A former student was hired as a supplemental reading specialist at a school in which most – but not all – students had passed the state literacy exams. The parents at this high-income school made it a goal to attain the highest test scores in the district, and then raised money themselves to hire an extra teacher to boost literacy scores. A few years later, this same school hired another graduate of our program as a science specialist, a position again funded by parent fund-raising. Across the district, my grad students who teach there tell me, children have very little time a week with stretched literacy specialists and most professional development time is spent trying to figure out how to lift more kids over the “pass” mark on state tests so that dire things aren’t done with the schools’ federal funding.
In another nearby district, parents in the northern schools raise tens of thousands of dollars each year in a school auction, while schools in the southern part of the district have trouble organizing PTAs, as many parents are immigrants moving in and out of nearby apartment buildings. A principal friend in one of the south end schools joked that she was going to submit a grant proposal to the PTA of the wealthiest northern school, but I don’t think that she actually ever did it.
In yet another district, many parents in one school work for a Big Name tech company, and one parent donated an entire computer lab to his son’s elementary school. A teacher in a different school in the district with much more diverse students told me a few months ago that 20 minutes of every hour of computer time for her students is spent trying to get their aging equipment to boot up and to connect to the inadequate internet. Many of the kids just give up.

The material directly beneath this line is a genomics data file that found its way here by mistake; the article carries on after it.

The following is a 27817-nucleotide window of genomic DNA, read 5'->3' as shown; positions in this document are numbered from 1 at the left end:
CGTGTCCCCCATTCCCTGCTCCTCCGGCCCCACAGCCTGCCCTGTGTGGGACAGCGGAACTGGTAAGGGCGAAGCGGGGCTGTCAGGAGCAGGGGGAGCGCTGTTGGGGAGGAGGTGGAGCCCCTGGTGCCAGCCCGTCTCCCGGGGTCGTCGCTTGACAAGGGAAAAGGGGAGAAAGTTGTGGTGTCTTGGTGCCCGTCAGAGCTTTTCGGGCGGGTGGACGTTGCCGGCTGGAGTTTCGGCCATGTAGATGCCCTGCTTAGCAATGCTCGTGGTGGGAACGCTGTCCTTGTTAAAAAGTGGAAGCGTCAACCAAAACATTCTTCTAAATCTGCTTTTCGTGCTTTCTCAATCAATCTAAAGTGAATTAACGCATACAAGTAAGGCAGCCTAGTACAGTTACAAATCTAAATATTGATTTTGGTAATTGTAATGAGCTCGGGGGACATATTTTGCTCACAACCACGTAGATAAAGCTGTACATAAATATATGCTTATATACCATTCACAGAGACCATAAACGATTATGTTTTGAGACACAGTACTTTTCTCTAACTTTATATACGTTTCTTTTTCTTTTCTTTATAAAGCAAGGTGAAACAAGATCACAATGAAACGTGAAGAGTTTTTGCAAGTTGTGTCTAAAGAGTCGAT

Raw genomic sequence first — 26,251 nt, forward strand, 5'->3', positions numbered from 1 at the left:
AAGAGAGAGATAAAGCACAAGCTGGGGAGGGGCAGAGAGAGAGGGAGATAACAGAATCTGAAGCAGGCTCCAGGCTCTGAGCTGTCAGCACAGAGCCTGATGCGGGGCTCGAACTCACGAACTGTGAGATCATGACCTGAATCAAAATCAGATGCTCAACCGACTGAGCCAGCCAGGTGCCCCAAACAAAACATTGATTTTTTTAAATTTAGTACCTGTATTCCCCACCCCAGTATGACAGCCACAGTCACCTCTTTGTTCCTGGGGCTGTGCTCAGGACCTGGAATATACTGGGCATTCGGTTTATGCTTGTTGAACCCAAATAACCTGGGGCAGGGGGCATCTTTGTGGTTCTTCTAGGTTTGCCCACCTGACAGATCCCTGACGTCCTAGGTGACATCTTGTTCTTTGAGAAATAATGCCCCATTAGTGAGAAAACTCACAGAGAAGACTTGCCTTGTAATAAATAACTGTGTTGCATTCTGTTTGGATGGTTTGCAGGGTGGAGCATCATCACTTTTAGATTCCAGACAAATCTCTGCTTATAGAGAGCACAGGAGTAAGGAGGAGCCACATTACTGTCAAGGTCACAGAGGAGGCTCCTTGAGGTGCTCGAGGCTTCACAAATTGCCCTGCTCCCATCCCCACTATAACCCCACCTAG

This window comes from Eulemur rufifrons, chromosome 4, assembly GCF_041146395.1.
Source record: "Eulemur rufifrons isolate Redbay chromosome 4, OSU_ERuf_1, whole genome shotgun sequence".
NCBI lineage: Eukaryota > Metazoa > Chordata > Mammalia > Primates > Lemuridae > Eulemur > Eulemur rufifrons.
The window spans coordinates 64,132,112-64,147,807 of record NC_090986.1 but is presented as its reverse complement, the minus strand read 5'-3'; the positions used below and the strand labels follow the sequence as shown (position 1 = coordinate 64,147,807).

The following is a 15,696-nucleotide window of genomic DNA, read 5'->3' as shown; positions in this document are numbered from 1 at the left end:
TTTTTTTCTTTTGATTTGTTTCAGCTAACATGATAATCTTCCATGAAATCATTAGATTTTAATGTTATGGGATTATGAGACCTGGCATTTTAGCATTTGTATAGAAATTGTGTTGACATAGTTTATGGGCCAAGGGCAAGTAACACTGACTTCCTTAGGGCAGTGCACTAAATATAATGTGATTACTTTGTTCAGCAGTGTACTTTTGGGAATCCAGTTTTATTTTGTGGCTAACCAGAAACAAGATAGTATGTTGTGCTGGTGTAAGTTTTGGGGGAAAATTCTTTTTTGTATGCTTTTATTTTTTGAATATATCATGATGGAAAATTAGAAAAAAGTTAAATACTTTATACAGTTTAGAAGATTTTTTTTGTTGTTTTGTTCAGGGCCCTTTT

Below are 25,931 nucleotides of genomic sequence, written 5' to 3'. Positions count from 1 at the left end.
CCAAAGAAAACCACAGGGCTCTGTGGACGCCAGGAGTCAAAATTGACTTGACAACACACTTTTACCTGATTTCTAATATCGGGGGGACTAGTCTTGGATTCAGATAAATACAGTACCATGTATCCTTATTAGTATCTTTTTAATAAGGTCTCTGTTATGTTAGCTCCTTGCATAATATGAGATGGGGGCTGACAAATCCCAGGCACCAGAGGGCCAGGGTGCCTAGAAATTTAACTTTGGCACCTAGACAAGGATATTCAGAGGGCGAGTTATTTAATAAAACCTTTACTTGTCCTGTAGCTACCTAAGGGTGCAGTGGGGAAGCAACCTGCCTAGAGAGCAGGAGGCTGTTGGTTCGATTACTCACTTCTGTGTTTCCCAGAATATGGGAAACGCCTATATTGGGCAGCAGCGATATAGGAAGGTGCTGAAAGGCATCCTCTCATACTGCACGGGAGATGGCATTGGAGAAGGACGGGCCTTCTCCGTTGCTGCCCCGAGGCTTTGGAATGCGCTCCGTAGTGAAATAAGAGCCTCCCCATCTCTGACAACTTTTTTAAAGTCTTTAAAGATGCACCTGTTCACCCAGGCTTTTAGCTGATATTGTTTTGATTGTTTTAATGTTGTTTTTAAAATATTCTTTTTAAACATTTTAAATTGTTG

This private fund-raising to fill gaps left by widespread budget cuts has been something of a dirty little secret in education. My new teacher education students are often somewhat shocked when we talk about it. And they are more shocked when they hear how much many teachers pay out of their own pockets for classroom materials.
All of this, of course, merely masks how inadequately schools are funded and –more importantly — how higher income parents can shelter their own children from the effects of budget cuts. When studies are done on the effects of school funding on achievement, these hidden, private funds are of course not included in the calculations. It seems fair to ask whether *all* parents might invest more in the cause of adequate funding for schools if this private fund-raising were not an option.
The excellent publication Teaching Tolerance has called out this dirty little secret in this excellent essay that includes examples of districts in which parents can raise money only for the district, not only for their own children’s schools.
We need to be talking much more about this, naming the ethical issues in allowing some parents to privately fund their children’s public schools while still claiming to be providing equal opportunity.
Update: In the New York lawsuit over ending tenure for teachers so that all children have access to good teachers (an equity argument), we hear one of the plaintiff parents explain that a bad teacher is one who does not spend her own money on basic classroom materials that the district has not provided.
Washington Post columnist Valerie Strauss weighs in:
But it is troubling when the lead plaintiff in an important lawsuit describes a “good” teacher as one who spends personal money to buy school supplies for kids and who gives young kids homework. In this definitional exercise, that means a”bad” teacher is someone who doesn’t do either thing. That’s beyond wrong. It’s scary.